CALL THE roll: Dan Reeves, Jim Mora Jr., Andy Reid, now Chip Kelly. They all thought they could harness the diverse talents of Michael Vick for a greater football good. Now, only Kelly - surprise! - still has a chance.
Reid, especially, was seduced by the possibilities that Vick brought, only to be disappointed in the end - just as Reeves and Mora were before him in Atlanta. Kelly, by contrast, seems more of a realist. Reid had a soft spot for a man returning from incarceration, a state from which his sons had also emerged. Kelly is more blunt.
"I think in terms of Michael, we look at everything," the Eagles' new coach said. "What I look at is skill set, first and foremost. What he can do, how he can throw the football, how he can beat people with his feet. There are a lot of different factors he has. And you have to look at the landscape for other quarterbacks."
Look at the landscape.
See that it is barren.
Take a chance, then.
Renegotiate and try to advance.
"I guess the best way I can put this is, I agree there is a change of scenery going on here," Kelly said. "For Michael Vick, there is a change of scenery, but not a change of address."
That you don't necessarily get it, or that I don't necessarily get it, matters not; new sheriff, new system, clean start. And, again, some of this is clearly out of necessity - because Nick Foles is largely unproven and because the quarterback market in the NFL is largely bereft. There are no guarantees, either. One of the benefits of renegotiating a quarterback's contract is that he suddenly is much easier to trade. After all, if the open competition with Foles leaves Vick the loser, it is a lot of money to pay a backup.
So, could Vick be traded?
"We're not ruling out anything right now," Kelly said. "I think our job - and we know that from Day 1 - is to put the best team on the field . . . So I don't rule anything out, I don't rule anything in. But I know moving forward [that] we, as an organization, had to make a decision what to do with Michael, and I want Michael to be part of this team."
How he fits is the question. A recent column based on a coaching clinic presentation that Kelly made while at Oregon highlighted these notions: that Kelly thinks every sack is the quarterback's fault, and that the quarterback is supposed to get rid of the ball in his offense in 1.5 seconds or less, and how he wants his quarterback to facilitate more than do everything himself.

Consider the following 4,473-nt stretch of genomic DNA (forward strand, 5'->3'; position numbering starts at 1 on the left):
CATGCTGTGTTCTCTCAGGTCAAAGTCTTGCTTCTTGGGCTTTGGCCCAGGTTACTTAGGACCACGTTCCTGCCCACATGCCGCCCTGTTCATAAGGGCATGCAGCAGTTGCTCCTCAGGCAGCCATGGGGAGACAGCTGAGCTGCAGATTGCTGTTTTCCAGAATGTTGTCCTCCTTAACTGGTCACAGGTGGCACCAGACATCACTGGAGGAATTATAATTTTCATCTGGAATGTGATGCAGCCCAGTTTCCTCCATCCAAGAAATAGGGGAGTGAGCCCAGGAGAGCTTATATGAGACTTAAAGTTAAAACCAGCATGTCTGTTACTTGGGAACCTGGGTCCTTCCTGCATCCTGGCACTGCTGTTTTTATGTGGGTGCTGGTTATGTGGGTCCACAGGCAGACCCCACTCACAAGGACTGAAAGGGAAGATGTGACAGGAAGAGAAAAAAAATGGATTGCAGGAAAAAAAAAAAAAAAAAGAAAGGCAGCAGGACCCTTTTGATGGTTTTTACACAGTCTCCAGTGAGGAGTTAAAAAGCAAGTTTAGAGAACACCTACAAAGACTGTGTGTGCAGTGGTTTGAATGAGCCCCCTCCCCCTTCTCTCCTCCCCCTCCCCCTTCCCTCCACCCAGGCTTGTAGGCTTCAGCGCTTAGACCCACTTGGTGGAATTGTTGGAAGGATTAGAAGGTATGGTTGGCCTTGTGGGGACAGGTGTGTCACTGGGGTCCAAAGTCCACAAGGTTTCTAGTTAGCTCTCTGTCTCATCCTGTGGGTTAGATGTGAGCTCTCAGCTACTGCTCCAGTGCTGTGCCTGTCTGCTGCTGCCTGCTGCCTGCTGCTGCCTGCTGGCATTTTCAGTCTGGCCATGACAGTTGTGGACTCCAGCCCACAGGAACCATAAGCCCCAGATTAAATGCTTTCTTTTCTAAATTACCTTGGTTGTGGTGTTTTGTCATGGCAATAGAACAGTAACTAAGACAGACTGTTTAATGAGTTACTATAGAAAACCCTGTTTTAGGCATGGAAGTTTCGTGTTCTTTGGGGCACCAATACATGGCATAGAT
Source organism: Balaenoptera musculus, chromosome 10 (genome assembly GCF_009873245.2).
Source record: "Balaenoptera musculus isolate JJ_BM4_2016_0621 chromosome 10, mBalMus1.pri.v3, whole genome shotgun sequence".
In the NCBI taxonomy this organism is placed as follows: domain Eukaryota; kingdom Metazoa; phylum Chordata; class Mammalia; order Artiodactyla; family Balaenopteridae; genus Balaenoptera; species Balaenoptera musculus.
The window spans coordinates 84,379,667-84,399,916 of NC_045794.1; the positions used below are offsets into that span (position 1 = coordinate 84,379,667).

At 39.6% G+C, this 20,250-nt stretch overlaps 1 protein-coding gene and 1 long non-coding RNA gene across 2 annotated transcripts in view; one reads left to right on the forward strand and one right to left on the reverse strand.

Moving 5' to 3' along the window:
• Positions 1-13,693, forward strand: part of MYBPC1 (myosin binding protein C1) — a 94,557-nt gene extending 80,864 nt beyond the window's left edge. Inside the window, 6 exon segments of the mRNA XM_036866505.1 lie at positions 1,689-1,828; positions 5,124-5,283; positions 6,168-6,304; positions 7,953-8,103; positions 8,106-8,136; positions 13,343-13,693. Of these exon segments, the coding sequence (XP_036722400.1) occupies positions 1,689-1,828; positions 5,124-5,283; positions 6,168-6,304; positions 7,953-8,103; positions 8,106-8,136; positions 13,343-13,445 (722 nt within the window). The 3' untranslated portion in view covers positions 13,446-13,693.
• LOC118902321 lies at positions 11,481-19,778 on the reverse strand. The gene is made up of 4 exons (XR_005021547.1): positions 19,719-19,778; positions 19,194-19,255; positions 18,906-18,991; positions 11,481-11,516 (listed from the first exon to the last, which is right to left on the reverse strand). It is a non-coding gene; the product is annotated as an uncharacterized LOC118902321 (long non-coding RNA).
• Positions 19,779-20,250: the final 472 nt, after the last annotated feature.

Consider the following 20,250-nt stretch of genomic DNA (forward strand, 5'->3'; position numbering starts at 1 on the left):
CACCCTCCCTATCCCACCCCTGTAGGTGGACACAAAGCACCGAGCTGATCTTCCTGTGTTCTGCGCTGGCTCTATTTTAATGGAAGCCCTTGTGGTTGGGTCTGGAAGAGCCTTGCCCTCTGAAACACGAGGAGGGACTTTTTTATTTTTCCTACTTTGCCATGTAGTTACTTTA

Vick has been the antithesis of this for pretty much his entire career. He holds the ball for longer than just about everybody in the NFL, and he takes sacks as a result, and he is always looking for the big play. Last November, Vick even swatted away a compliment from Reid after he played a patient game, saying, "It was efficient, but . . . "
He made "efficient" sound like a disease.
So, how this all fits together, and how Kelly got through the video of 2012 - all of the turnovers and such - and came to his conclusions is not obvious. But this is what comes through: that Kelly believes the change in system can be the difference.
"I think there is a lot more to Michael," Kelly said. "I think quarterbacks are a byproduct of their experience. But to sit here and say I understood the system that Michael's been in, whether he's with the Falcons under Coach Reeves or here, that depends on the system that you run. Some of the systems that they run, they don't ask him to get the ball out quick.
"Do I think he can get the ball out quick? I think he's got an unbelievable release. It's up and out and it's quick. What he's asked to do from a read progression and all those other things, I don't know what he's been asked to do in the past, but that's our job as coaches where he can get the ball out quickly, because we have some playmakers on the offensive side of the ball that are going to flourish when we get the ball in their hands. So that's on us as coaches, not on the quarterback."
It is not a long-term commitment. If Vick can't hack it, the only thing Kelly has lost is, well, nothing. And in the meantime, we all get to see yet another coach try to turn Michael Vick into something more than he has been.
On Twitter: @theidlerich